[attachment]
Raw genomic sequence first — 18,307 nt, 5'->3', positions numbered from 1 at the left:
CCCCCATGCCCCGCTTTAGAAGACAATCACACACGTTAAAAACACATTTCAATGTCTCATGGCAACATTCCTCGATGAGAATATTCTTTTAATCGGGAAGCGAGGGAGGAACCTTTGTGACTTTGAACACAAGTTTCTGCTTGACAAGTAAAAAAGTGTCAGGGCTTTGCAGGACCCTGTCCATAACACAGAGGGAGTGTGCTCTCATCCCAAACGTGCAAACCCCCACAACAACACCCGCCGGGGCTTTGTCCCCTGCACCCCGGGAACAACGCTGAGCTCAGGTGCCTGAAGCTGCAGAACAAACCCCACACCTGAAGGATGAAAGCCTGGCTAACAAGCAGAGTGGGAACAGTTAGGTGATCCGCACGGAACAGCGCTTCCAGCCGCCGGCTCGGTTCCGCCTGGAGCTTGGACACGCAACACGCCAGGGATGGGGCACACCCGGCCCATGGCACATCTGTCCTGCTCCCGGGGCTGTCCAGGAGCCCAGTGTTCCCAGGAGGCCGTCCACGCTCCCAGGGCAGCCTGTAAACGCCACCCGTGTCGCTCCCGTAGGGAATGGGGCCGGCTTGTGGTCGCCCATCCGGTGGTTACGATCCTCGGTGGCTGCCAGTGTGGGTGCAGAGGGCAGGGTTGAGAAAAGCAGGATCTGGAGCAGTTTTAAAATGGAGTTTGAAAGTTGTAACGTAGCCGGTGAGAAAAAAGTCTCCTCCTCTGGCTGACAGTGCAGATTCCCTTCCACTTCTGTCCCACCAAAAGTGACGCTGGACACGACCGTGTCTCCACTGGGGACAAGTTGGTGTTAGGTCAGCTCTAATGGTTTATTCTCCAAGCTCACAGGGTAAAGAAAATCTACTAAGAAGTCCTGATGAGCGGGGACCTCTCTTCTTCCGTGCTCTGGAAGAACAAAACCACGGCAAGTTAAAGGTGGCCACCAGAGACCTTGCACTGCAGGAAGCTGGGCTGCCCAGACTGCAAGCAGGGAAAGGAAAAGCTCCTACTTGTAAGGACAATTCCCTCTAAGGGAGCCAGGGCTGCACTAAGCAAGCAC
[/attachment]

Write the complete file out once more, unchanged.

Raw genomic sequence first — 18,307 nt, 5'->3', positions numbered from 1 at the left:
CCCCCATGCCCCGCTTTAGAAGACAATCACACACGTTAAAAACACATTTCAATGTCTCATGGCAACATTCCTCGATGAGAATATTCTTTTAATCGGGAAGCGAGGGAGGAACCTTTGTGACTTTGAACACAAGTTTCTGCTTGACAAGTAAAAAAGTGTCAGGGCTTTGCAGGACCCTGTCCATAACACAGAGGGAGTGTGCTCTCATCCCAAACGTGCAAACCCCCACAACAACACCCGCCGGGGCTTTGTCCCCTGCACCCCGGGAACAACGCTGAGCTCAGGTGCCTGAAGCTGCAGAACAAACCCCACACCTGAAGGATGAAAGCCTGGCTAACAAGCAGAGTGGGAACAGTTAGGTGATCCGCACGGAACAGCGCTTCCAGCCGCCGGCTCGGTTCCGCCTGGAGCTTGGACACGCAACACGCCAGGGATGGGGCACACCCGGCCCATGGCACATCTGTCCTGCTCCCGGGGCTGTCCAGGAGCCCAGTGTTCCCAGGAGGCCGTCCACGCTCCCAGGGCAGCCTGTAAACGCCACCCGTGTCGCTCCCGTAGGGAATGGGGCCGGCTTGTGGTCGCCCATCCGGTGGTTACGATCCTCGGTGGCTGCCAGTGTGGGTGCAGAGGGCAGGGTTGAGAAAAGCAGGATCTGGAGCAGTTTTAAAATGGAGTTTGAAAGTTGTAACGTAGCCGGTGAGAAAAAAGTCTCCTCCTCTGGCTGACAGTGCAGATTCCCTTCCACTTCTGTCCCACCAAAAGTGACGCTGGACACGACCGTGTCTCCACTGGGGACAAGTTGGTGTTAGGTCAGCTCTAATGGTTTATTCTCCAAGCTCACAGGGTAAAGAAAATCTACTAAGAAGTCCTGATGAGCGGGGACCTCTCTTCTTCCGTGCTCTGGAAGAACAAAACCACGGCAAGTTAAAGGTGGCCACCAGAGACCTTGCACTGCAGGAAGCTGGGCTGCCCAGACTGCAAGCAGGGAAAGGAAAAGCTCCTACTTGTAAGGACAATTCCCTCTAAGGGAGCCAGGGCTGCACTAAGCAAGCAC